A system with symbols to illustrate the calorie, trans fats, sodium and added sugars should be displayed in the front of drink and food packaging, says the Institute of Medicine, USA, in a new report. The new system should be used on all foods and drinks – they should replace current systems placed on packaging. It is important for customers to know clearly and rapidly details on their products’ serving size and nutritional characteristics.
Committee chair Ellen Wartella, Sheikh Hamad bin Khalifa Al-Thani, Professor of Communication, professor of psychology, and director, Center on Media and Human Development, School of Communication, Northwestern University, Evanston, Ill., said:
“Our report offers a path to develop an Energy Star equivalent for foods and beverages. A successful front-of-package nutrition rating system would enable shoppers to instantly recognize healthier products by their number of points and calorie information. It would encourage food and beverage producers to develop healthier fare and consumers to purchase products that are lower in calories and food components that contribute to chronic disease.”
Symbols used to reflect nutritional value and health benefits would form a rating system, the authors explain; the more points a product has, the healthier it is. The focus would be on energy content (calories), saturated and trans fats, sodium, and added sugars. Foods and beverages that scored below certain points would be below acceptable recommended levels.
The points system would have a maximum of three points – a product could earn 1 point for sodium, one for added sugars and one for trans fats and saturated fats, below a certain level in each case. A product with three points would be deemed healthy.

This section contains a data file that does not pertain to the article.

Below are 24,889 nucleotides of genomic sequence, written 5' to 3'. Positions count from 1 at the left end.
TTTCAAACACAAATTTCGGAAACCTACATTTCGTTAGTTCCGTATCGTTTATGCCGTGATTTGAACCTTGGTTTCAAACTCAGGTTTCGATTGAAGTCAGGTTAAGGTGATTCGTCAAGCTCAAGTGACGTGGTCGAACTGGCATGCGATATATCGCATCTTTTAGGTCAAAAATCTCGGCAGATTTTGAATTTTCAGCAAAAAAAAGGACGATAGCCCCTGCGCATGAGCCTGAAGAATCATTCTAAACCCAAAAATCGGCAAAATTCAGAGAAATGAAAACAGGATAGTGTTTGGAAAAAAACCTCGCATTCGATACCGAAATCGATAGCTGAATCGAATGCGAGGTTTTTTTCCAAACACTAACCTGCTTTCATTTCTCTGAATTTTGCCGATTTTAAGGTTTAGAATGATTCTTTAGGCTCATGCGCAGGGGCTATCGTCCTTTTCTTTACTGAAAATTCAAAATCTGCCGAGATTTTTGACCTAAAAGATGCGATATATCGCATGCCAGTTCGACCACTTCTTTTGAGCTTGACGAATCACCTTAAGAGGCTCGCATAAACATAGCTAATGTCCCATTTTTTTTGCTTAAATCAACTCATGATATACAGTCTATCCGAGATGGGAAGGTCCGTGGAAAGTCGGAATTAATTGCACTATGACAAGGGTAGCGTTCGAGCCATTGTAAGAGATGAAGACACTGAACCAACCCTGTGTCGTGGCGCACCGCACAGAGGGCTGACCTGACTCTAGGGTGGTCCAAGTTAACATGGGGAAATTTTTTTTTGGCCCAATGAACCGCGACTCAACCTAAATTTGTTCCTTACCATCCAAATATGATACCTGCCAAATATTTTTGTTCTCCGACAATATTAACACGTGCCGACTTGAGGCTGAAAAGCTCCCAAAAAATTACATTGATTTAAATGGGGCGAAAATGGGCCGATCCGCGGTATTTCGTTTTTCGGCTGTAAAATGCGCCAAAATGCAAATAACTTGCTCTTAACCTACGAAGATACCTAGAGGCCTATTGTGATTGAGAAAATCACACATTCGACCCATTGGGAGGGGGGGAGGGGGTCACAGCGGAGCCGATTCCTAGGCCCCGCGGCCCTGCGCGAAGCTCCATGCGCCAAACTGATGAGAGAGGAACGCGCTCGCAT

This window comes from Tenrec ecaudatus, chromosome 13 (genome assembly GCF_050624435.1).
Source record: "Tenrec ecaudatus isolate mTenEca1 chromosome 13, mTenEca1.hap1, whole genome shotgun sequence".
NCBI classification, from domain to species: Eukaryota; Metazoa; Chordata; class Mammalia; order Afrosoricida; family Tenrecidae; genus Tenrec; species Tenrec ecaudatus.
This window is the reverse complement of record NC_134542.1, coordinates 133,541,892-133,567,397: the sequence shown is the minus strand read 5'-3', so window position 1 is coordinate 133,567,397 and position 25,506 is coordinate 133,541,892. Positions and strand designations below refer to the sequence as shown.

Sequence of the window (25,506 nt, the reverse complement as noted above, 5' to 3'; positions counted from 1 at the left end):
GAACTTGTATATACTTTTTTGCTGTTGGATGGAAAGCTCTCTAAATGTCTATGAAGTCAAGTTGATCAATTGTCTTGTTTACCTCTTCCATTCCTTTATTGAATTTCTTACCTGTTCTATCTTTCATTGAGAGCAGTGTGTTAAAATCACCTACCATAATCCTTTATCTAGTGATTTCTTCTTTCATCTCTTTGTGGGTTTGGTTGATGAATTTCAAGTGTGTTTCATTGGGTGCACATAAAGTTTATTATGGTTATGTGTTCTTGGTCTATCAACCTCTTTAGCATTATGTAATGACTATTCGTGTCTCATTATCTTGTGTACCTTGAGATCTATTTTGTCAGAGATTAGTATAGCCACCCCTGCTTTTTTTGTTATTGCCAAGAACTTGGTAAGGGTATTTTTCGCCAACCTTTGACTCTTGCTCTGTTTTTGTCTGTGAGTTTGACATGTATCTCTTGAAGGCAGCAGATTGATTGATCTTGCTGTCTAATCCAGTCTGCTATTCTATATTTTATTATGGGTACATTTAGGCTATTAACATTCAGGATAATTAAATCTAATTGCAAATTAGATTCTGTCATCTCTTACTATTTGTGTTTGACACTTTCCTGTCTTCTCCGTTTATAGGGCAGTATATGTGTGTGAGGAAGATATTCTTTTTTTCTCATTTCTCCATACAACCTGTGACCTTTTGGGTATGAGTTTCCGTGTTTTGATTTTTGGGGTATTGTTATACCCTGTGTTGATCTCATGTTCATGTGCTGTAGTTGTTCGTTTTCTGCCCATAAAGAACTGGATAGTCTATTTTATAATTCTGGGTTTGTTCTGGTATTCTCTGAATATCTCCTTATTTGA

The IoM (Institute of Medicine) gives the example of whole wheat bread versus graham crackers:
- Whole wheat bread – this would qualify for 3 points
- Graham crackers – this would earn 2 points (bad fats and sodium below the thresholds)
The points would be clearly placed on the product in the form of check marks, stars, or some other kind of icon. The symbol would be decided by the FDA (Food and Drug Administration).
A separate set of criteria would be used to decide whether a product is eligible to earn points. Any product that exceeded the eligibility criteria would be banned from displaying any points. Hence, a sugar-sweetened soda might have low sodium and saturated or trans fats, but because its sugar content is very high, the manufacturer would not be allowed to place the points reflecting the low bad fats and low sodium content.
Regardless of how many points a product earns, calories per serving should be prominently displayed in a way that is familiar or user friendly for the consumer, such as calories per slice or per cup.
There should be an indication on the front of the package where nutritional information is on the back, in case the purchasers requires additional data on the healthfulness of the food or drink.
This report has been done in two phases. During Phase 1, the Committee focused on displaying symbols and points to reflect the sodium, calories, and saturated or trans fats, because they are strongly linked to the risk of developing chronic diseases. In Phase 2 they decided that information on added sugars should also be displayed.
Americans were urged to cut down on their consumption of food and beverages that had added sugars in the 2010 Dietary Guidelines for Americans. Those guidelines were issued after the release of the first report.
Several products have been deemed ‘high in added sugars’ by the USDA (Department of Agriculture) – they have been placed in a category called ‘Sugars, Sweets, and Beverages’. Products in this category are not allowed to earn points in this new proposed system.
The authors of the report say that retail outlets and food manufacturers should make sure the symbols are displayed in consistent locations so that shoppers can rapidly learn how to compare different products across categories.
Written by Christian Nordqvist